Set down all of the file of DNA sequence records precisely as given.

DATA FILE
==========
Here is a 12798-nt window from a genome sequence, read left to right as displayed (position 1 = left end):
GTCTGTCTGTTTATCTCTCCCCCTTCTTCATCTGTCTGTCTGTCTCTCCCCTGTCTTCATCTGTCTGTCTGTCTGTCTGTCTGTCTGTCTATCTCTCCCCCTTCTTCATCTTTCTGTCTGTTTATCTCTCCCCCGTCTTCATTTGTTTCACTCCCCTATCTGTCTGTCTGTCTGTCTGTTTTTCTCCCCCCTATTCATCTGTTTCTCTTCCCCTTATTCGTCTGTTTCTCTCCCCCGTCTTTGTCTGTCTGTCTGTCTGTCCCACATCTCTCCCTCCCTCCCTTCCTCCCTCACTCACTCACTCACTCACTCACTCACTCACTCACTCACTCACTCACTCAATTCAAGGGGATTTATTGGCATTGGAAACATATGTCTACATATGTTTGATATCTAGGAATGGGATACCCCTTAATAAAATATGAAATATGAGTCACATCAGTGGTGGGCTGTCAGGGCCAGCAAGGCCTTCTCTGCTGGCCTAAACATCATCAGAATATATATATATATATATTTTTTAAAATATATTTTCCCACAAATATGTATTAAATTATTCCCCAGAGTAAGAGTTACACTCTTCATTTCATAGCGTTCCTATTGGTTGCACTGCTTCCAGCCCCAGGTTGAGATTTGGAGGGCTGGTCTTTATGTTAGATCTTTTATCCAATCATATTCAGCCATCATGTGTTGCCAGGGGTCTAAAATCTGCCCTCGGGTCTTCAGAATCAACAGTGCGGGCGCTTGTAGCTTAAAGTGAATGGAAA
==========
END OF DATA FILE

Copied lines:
Here is a 12798-nt window from a genome sequence, read left to right as displayed (position 1 = left end):
GTCTGTCTGTTTATCTCTCCCCCTTCTTCATCTGTCTGTCTGTCTCTCCCCTGTCTTCATCTGTCTGTCTGTCTGTCTGTCTGTCTGTCTATCTCTCCCCCTTCTTCATCTTTCTGTCTGTTTATCTCTCCCCCGTCTTCATTTGTTTCACTCCCCTATCTGTCTGTCTGTCTGTCTGTTTTTCTCCCCCCTATTCATCTGTTTCTCTTCCCCTTATTCGTCTGTTTCTCTCCCCCGTCTTTGTCTGTCTGTCTGTCTGTCCCACATCTCTCCCTCCCTCCCTTCCTCCCTCACTCACTCACTCACTCACTCACTCACTCACTCACTCACTCACTCACTCAATTCAAGGGGATTTATTGGCATTGGAAACATATGTCTACATATGTTTGATATCTAGGAATGGGATACCCCTTAATAAAATATGAAATATGAGTCACATCAGTGGTGGGCTGTCAGGGCCAGCAAGGCCTTCTCTGCTGGCCTAAACATCATCAGAATATATATATATATATATTTTTTAAAATATATTTTCCCACAAATATGTATTAAATTATTCCCCAGAGTAAGAGTTACACTCTTCATTTCATAGCGTTCCTATTGGTTGCACTGCTTCCAGCCCCAGGTTGAGATTTGGAGGGCTGGTCTTTATGTTAGATCTTTTATCCAATCATATTCAGCCATCATGTGTTGCCAGGGGTCTAAAATCTGCCCTCGGGTCTTCAGAATCAACAGTGCGGGCGCTTGTAGCTTAAAGTGAATGGAAA